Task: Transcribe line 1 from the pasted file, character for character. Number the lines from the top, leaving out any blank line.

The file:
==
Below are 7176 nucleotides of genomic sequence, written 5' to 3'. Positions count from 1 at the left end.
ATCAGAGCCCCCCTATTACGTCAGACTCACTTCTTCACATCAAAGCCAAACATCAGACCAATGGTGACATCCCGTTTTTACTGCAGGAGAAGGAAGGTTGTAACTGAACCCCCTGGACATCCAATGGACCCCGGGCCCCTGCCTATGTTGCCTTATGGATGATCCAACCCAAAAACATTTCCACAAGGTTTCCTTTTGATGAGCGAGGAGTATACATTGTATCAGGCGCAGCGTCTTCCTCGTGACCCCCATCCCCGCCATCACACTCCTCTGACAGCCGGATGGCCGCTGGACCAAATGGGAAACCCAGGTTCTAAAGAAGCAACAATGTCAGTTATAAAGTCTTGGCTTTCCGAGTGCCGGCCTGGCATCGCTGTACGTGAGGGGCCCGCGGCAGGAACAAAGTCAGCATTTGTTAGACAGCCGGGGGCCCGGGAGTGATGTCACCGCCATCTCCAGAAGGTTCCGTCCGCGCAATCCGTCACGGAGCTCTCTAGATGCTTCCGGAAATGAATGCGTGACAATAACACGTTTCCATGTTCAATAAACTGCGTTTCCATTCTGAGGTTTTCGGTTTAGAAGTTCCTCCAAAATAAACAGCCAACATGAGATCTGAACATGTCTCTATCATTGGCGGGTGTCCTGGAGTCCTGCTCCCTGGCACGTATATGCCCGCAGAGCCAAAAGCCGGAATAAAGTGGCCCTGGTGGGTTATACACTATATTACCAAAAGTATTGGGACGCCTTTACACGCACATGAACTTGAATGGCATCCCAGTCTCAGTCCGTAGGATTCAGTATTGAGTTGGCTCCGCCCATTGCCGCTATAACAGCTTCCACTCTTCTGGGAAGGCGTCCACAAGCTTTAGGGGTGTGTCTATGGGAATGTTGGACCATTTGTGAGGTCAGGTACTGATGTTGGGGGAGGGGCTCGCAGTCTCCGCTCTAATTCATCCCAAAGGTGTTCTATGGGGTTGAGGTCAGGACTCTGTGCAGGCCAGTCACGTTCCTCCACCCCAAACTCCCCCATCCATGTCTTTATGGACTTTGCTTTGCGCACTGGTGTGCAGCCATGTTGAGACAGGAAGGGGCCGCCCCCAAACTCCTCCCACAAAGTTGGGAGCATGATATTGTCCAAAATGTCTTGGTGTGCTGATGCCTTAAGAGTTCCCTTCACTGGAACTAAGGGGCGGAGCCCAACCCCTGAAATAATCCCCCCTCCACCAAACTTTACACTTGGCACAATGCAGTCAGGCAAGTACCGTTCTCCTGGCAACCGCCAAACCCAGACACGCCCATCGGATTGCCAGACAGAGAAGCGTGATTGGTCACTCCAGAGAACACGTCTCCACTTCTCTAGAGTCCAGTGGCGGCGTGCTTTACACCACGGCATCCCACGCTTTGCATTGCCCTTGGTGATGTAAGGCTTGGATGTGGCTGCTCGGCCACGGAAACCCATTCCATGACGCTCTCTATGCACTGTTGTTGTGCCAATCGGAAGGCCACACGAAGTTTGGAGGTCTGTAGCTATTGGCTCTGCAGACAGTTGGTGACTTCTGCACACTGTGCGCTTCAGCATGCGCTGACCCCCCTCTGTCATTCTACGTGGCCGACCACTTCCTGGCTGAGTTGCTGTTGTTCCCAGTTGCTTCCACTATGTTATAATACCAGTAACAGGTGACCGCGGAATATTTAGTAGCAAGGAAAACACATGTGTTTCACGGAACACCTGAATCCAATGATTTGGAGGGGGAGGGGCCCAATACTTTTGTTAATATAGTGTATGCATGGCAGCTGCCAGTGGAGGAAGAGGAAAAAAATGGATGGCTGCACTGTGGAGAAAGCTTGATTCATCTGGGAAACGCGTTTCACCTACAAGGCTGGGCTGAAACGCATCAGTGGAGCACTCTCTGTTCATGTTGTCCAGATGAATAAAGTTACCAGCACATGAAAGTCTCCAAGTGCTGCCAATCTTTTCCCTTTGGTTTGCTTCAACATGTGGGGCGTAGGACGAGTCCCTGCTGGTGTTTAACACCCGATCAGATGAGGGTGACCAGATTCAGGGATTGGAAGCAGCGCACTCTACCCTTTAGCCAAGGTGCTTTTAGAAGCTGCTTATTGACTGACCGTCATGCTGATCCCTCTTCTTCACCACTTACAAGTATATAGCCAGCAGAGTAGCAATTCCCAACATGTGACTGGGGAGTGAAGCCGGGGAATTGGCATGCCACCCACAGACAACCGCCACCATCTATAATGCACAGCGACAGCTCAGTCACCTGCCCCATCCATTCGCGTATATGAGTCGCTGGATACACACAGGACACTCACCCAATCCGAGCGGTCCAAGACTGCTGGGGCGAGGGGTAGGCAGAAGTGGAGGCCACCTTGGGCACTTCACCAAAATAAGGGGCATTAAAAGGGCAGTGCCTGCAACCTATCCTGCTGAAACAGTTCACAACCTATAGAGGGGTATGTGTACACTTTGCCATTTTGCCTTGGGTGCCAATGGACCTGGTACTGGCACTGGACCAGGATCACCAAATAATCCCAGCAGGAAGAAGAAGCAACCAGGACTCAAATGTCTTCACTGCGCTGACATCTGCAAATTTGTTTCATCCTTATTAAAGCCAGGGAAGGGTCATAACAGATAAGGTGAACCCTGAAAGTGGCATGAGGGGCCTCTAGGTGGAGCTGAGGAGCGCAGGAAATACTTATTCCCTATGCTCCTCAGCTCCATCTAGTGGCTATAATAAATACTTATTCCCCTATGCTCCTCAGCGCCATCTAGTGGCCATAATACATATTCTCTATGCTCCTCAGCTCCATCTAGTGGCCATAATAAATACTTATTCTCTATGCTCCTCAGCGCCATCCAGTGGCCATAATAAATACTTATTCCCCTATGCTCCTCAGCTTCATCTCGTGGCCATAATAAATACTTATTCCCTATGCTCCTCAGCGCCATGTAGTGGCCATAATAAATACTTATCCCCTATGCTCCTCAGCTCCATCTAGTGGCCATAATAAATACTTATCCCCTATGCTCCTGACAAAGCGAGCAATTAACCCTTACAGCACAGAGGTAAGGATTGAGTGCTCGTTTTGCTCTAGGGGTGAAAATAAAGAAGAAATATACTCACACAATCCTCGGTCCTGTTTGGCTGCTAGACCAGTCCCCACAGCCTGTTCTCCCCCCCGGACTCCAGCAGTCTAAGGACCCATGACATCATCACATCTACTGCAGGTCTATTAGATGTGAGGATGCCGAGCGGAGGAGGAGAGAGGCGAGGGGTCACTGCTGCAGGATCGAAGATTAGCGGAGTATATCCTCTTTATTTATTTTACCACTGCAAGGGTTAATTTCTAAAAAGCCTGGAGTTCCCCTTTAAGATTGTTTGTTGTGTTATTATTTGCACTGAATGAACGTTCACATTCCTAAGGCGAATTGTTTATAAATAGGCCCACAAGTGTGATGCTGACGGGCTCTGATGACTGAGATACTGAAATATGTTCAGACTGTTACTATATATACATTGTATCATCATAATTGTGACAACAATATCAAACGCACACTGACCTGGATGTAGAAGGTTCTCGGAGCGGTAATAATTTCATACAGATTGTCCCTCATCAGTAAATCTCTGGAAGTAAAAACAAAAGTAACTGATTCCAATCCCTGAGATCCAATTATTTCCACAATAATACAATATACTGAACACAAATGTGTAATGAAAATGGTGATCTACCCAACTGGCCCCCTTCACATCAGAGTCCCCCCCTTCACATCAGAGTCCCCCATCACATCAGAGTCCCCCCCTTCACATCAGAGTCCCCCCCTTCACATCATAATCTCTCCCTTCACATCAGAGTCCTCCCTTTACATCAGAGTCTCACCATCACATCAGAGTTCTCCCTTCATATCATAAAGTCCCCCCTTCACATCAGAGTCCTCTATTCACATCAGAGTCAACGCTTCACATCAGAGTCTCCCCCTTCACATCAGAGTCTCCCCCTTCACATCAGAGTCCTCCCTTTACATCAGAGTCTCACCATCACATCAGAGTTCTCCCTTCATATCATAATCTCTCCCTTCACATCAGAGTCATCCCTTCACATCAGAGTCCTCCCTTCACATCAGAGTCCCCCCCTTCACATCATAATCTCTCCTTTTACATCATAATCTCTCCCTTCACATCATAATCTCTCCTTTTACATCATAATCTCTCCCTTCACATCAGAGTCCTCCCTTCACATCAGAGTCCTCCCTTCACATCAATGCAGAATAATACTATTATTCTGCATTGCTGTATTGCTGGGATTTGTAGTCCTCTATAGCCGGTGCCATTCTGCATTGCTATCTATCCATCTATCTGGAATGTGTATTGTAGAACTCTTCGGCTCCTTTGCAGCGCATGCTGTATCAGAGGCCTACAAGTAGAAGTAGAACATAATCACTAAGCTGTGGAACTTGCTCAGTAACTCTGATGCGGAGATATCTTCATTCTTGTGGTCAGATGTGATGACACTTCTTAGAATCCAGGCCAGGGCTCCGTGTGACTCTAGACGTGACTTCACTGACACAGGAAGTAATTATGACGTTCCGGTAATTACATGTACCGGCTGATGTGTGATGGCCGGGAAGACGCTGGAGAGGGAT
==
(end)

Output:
Below are 7176 nucleotides of genomic sequence, written 5' to 3'. Positions count from 1 at the left end.